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Does Compost “Repel” Pests? In California, You Better Not Say So

Gardeners have been applying compost and compost tea to their gardeners since gardening began. The dry compost and the liquid tea give the plants more vigor, a bigger root mass and generally better health than plants grown without those substances.

When forced to apply compost tea to my grandmother’s garden in Maine as a child, I would often protest, saying, “Why do I always have to do this, Grammy?” To which she would always reply, “Because it keeps the bad bugs away and invites the good bugs in.”

Any longtime gardener knows that compost makes plants more insect and disease resistant and, yet, you better not make that claim in California — at least not if you’re selling the stuff. George Hahn learned that the hard way, to the tune of a $100,000 fine and a lengthy, expensive court battle. Here’s the story:

About The Author

Paul Tukey

An international leader of the green movement, Mr. Tukey is a journalist, author, filmmaker, TV host, activist and award-winning public speaker, who is widely recognized as North America's leading advocate for landscape sustainability and toxic pesticide reduction strategies.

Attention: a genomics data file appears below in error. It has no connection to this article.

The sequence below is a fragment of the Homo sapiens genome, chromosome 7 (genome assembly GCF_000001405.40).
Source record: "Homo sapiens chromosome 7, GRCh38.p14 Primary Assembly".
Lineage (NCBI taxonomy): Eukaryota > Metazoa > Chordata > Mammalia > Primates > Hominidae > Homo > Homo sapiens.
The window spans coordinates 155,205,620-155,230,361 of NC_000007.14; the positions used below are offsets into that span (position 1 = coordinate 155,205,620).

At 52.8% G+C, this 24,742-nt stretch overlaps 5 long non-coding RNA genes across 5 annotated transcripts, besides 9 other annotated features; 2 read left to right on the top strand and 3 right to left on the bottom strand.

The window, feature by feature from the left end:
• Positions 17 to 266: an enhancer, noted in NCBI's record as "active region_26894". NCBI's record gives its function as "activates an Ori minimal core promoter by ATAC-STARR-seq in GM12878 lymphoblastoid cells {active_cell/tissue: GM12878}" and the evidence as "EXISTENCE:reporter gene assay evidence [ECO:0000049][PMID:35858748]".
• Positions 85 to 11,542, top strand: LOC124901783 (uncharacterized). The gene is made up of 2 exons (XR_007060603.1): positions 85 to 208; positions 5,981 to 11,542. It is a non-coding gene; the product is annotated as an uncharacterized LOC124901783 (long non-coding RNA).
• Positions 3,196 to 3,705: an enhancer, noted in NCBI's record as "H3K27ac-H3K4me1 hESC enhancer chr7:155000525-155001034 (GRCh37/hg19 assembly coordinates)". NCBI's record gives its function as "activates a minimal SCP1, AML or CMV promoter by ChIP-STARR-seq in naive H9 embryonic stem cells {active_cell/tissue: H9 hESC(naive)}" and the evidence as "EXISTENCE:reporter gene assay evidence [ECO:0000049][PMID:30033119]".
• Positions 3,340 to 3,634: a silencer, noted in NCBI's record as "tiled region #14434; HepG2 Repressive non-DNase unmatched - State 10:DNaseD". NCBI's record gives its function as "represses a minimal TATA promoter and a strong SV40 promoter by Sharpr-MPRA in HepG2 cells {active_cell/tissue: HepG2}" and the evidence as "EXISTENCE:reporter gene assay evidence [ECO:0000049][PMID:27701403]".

Number of Entries : 1023
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  • Andrew Boshears

    This is outrageously absurd and immoral. I don’t know about California, but in Florida in order to get a pesticide applicators license you must first have four years of pesticide application experience under a licensed applicator. So in other words in order to give people an alternative to the poisons, you have to to contribute to their demise first! Who is this protecting? The consumers? NO! The multi billion dollar pesticide industry who supports all the “right” legislators? Ahhh yesss…Now I get it…

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